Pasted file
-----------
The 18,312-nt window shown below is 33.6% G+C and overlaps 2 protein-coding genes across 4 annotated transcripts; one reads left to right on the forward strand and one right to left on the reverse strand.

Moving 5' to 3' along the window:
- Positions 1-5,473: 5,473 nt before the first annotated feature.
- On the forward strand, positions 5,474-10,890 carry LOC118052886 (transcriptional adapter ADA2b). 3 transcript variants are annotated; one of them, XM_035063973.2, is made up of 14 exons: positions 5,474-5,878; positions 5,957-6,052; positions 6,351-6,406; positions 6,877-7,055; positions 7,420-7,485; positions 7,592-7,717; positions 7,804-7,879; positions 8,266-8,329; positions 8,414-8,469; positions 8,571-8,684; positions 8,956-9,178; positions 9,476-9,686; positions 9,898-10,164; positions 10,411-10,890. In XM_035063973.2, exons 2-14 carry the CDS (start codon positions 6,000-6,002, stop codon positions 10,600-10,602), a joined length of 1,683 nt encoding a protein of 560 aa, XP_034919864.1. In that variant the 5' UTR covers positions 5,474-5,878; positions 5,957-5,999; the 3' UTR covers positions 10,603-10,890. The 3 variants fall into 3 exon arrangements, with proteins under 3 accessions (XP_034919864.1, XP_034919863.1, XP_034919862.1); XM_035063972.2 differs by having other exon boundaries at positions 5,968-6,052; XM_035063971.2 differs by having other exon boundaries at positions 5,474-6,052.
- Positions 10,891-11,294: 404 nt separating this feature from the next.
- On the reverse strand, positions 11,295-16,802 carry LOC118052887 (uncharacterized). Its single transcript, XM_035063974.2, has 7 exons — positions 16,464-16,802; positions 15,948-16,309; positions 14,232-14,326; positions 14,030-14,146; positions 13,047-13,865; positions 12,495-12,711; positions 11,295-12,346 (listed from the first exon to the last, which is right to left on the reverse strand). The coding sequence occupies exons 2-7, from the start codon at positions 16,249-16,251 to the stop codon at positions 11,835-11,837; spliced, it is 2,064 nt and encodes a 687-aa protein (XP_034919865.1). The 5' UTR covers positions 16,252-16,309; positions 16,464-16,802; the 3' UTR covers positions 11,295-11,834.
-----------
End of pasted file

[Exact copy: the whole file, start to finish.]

The 18,312-nt window shown below is 33.6% G+C and overlaps 2 protein-coding genes across 4 annotated transcripts; one reads left to right on the forward strand and one right to left on the reverse strand.

Moving 5' to 3' along the window:
- Positions 1-5,473: 5,473 nt before the first annotated feature.
- On the forward strand, positions 5,474-10,890 carry LOC118052886 (transcriptional adapter ADA2b). 3 transcript variants are annotated; one of them, XM_035063973.2, is made up of 14 exons: positions 5,474-5,878; positions 5,957-6,052; positions 6,351-6,406; positions 6,877-7,055; positions 7,420-7,485; positions 7,592-7,717; positions 7,804-7,879; positions 8,266-8,329; positions 8,414-8,469; positions 8,571-8,684; positions 8,956-9,178; positions 9,476-9,686; positions 9,898-10,164; positions 10,411-10,890. In XM_035063973.2, exons 2-14 carry the CDS (start codon positions 6,000-6,002, stop codon positions 10,600-10,602), a joined length of 1,683 nt encoding a protein of 560 aa, XP_034919864.1. In that variant the 5' UTR covers positions 5,474-5,878; positions 5,957-5,999; the 3' UTR covers positions 10,603-10,890. The 3 variants fall into 3 exon arrangements, with proteins under 3 accessions (XP_034919864.1, XP_034919863.1, XP_034919862.1); XM_035063972.2 differs by having other exon boundaries at positions 5,968-6,052; XM_035063971.2 differs by having other exon boundaries at positions 5,474-6,052.
- Positions 10,891-11,294: 404 nt separating this feature from the next.
- On the reverse strand, positions 11,295-16,802 carry LOC118052887 (uncharacterized). Its single transcript, XM_035063974.2, has 7 exons — positions 16,464-16,802; positions 15,948-16,309; positions 14,232-14,326; positions 14,030-14,146; positions 13,047-13,865; positions 12,495-12,711; positions 11,295-12,346 (listed from the first exon to the last, which is right to left on the reverse strand). The coding sequence occupies exons 2-7, from the start codon at positions 16,249-16,251 to the stop codon at positions 11,835-11,837; spliced, it is 2,064 nt and encodes a 687-aa protein (XP_034919865.1). The 5' UTR covers positions 16,252-16,309; positions 16,464-16,802; the 3' UTR covers positions 11,295-11,834.